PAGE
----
It seems that the prolific and effusive America-apologist Dinesh D’Souza has succeeded big-time with a movie about America, which was taken from a book that proclaims the same theme. As a “conservative,” I’m supposed to swoon over this movie and the book that preceded it, predictably put out by the GOP publishing house Regnery. Both these masterpieces convey the exhilarating message of American “greatness.” As someone who is older and better educated than D’Souza and, in addition, politically well to his right, I find his boasting and posturing to be profoundly annoying. Further, most of his books have no redeeming intellectual or social value and, from what I can determine, are churned out for those whose minds have already been diseased by the Murdoch media.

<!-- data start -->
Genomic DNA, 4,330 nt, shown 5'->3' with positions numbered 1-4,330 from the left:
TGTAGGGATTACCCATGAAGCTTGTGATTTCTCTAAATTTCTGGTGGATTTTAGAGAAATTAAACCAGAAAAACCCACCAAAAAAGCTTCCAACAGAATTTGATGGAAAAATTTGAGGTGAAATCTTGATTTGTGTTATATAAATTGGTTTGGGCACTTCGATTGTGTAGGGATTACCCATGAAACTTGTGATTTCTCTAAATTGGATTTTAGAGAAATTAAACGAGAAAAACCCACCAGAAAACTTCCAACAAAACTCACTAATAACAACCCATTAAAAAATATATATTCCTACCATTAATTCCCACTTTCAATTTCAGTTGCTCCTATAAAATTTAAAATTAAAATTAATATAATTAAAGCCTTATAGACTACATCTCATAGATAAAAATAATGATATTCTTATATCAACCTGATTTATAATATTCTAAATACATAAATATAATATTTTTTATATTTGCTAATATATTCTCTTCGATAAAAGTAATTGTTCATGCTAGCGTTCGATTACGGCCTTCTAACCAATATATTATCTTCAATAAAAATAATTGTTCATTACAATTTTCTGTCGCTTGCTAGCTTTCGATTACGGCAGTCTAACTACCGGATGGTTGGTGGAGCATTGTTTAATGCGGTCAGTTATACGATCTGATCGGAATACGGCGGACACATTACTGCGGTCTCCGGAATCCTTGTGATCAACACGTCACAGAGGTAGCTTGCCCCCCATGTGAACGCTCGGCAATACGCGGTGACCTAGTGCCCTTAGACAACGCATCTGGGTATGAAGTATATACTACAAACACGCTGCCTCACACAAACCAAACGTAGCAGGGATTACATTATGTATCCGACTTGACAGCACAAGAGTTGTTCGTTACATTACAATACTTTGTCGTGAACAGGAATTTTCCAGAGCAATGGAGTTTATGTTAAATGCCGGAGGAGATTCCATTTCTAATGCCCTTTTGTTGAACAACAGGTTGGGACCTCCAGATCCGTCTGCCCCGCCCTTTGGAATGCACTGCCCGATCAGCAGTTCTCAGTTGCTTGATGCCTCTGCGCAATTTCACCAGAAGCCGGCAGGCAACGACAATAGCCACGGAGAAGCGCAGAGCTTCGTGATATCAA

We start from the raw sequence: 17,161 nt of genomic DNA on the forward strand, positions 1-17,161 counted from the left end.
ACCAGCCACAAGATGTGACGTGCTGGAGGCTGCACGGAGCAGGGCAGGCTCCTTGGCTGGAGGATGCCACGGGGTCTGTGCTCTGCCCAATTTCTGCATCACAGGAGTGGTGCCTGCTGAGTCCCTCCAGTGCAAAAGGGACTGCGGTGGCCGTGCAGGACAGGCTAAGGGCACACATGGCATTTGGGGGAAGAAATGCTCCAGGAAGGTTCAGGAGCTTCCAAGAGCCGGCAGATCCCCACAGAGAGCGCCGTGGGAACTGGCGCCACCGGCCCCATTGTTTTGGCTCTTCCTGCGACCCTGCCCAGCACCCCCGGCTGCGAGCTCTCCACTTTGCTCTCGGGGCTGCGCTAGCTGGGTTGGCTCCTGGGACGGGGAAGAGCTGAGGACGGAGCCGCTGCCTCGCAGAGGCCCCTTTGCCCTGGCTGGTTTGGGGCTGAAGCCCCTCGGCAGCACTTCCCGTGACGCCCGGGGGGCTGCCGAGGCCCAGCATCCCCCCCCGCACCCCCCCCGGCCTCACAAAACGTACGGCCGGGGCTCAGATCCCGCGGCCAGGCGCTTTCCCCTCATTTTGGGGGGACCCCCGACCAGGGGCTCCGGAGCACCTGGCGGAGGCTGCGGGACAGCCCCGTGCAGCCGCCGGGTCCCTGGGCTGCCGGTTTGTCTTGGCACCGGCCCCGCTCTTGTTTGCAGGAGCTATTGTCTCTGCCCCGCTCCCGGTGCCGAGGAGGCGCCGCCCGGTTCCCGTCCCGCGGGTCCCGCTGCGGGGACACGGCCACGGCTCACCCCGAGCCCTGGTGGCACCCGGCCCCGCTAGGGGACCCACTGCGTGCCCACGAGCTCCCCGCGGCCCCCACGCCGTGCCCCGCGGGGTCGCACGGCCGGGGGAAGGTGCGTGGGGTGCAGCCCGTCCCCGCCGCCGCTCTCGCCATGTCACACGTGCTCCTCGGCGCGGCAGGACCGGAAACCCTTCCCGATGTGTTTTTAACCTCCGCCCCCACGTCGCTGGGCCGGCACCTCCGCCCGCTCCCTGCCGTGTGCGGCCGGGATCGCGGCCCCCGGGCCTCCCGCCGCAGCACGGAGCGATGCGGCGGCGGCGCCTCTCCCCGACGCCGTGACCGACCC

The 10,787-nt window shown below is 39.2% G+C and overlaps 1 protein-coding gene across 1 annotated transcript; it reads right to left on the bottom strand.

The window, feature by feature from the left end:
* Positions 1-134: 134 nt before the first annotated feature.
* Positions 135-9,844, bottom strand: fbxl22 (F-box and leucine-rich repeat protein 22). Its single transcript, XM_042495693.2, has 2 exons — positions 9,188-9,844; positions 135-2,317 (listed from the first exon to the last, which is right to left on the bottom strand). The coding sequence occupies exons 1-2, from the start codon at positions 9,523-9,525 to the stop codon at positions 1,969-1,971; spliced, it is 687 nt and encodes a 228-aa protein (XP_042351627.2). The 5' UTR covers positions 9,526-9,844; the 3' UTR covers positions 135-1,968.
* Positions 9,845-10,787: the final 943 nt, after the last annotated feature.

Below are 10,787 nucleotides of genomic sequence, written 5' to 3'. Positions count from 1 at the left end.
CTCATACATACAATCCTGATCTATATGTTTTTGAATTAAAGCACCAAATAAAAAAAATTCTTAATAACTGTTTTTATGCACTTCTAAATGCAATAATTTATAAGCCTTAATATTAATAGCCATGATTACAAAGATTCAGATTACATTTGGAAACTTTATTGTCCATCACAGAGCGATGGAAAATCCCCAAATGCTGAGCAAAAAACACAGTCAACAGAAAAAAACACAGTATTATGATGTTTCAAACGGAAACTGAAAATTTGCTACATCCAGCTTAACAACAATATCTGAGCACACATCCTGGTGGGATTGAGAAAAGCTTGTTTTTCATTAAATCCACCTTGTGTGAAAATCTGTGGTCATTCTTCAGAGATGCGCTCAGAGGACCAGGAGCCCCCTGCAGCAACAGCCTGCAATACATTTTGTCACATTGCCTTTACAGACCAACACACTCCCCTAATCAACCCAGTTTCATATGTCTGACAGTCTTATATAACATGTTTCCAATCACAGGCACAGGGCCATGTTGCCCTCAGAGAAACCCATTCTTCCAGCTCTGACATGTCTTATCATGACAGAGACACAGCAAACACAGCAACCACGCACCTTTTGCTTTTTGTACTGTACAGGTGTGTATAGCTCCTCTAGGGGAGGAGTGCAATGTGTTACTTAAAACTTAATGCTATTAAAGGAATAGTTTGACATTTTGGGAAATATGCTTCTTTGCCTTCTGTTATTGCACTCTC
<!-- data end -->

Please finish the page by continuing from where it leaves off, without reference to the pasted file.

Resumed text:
Dinesh’s writings all go after the same convenient targets, anti-American leftists who are either senior citizens or rapidly approaching that status. These baddies allegedly hate us, despite the (for D’Souza and his fans) self-evident facts that our government is a model of civility and constitutional continuity, and that every war we’ve waged has been beneficial for the world. Apparently taking on critics of American greatness suffices to make one a conservative star, although the question goes begging whether someone who is truly on the right should applaud what the US and its Western European clients are becoming. Is it possible to question the exceptional goodness of the US in its present state, without having to be compared to such paradigmatic leftists as Howard Zinn and Ward Churchill? What about someone who questions D’Souza’s rallying cry, because that person is disgusted with the direction in which the US is moving politically, culturally and constitutionally? Are we expected to swallow our scruples and scream the D’Souza-Fox mantra?